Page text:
Unlawful harassment can, but does not have to be, of a sexual nature. Harassment can be based on race, sexual orientation, gender, physical or mental disability, or any other protected characteristic. The harassment can be from a boss, supervisor, co-worker, customers, or from multiple sources. There are two primary types of compensable harassment claims in California.
- Quid Pro Quo Harassment.
- Hostile Work Environment Harassment
- One requirement for a Hostile Work Environment Claim based on sexual harassment is that the sexual advances were “unwelcome.” Therefore, in order to prove the claim in court it is necessary to present evidence to demonstrate that the conduct was unwelcome. If you are being harassed, you can call the Clayton Perry Law Office For Injured Workers for a free consultation. You will probably be advised to complain about conduct in writing to the harasser and then if there is no response to the higher-ups in the company. However, if it would be futile to complain to the harasser you can go directly to the higher-ups that are responsible for supervising your supervisor.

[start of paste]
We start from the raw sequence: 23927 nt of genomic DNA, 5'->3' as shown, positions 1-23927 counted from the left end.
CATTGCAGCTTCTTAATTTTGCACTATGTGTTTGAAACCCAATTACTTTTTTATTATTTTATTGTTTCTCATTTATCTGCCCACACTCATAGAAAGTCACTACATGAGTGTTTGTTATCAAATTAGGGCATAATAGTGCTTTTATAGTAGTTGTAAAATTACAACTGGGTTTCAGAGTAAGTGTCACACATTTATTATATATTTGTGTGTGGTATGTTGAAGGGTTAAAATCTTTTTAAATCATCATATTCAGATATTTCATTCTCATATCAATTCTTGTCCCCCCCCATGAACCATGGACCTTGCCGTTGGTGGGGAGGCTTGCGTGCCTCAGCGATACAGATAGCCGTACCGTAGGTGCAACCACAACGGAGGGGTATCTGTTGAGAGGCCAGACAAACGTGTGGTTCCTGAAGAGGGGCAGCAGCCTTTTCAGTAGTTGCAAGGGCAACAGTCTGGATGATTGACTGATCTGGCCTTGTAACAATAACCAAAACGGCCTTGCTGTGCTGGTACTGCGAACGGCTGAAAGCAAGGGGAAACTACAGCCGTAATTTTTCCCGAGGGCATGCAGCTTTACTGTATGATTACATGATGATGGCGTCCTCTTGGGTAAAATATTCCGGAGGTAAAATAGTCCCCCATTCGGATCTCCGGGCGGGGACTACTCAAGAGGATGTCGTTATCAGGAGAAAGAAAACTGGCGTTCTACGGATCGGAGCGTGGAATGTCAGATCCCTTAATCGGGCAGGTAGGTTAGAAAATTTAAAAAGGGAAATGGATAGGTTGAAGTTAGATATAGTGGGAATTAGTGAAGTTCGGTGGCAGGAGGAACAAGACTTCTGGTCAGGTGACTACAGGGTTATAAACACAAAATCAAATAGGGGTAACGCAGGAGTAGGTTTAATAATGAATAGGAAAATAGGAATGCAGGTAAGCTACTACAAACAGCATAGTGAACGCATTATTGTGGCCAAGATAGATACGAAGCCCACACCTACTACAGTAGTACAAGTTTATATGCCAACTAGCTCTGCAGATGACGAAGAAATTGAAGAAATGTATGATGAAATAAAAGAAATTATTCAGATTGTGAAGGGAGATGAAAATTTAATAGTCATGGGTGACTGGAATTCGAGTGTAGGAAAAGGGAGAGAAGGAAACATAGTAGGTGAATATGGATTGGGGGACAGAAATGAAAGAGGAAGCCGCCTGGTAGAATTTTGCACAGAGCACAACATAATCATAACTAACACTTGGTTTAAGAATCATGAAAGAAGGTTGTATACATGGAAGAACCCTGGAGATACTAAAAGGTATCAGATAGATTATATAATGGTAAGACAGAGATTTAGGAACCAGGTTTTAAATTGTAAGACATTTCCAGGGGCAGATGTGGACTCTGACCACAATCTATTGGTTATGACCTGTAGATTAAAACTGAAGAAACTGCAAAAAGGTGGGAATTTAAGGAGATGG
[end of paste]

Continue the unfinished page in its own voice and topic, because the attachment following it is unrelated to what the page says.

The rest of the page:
“Quid pro quo” is Latin for “this for that.” A claim for quid pro quo harassment arises when an employee is promised and/or threatened in order to coerce the employee into providing someone with sexual gratification. The employee can either be promised an employment benefit, such as a promotion, a job, better wages, hours, working conditions, etc. and/or threatened with termination, a demotion, a pay cut, less desirable hours, job duties, etc. The promise and/or threat can be either expressed or implied. If an employee complies with their employer’s sexual demands that does not mean that the case is destroyed; the case can still be brought. If you can prove that you have been treated like this at work you then you have a compensable claim for Quid Pro Quo Sexual Harassment.
A claim for Hostile Work Environment Harassment arises when an employee is subjected to “severe and pervasive” harassment at work. This harassment can be, but does not have to be, of a sexual nature. It can also be based on sexual orientation, race, gender, physical or mental disability, or any other protected characteristic. Although the employee has to prove that the harassing conduct was “pervasive”, proof of a single incident of harassment can be sufficient if the single incident was egregious enough.
For Hostile Work Environment Claims that are not sexual in nature it is not necessary to prove that the harassing conduct was unwelcome.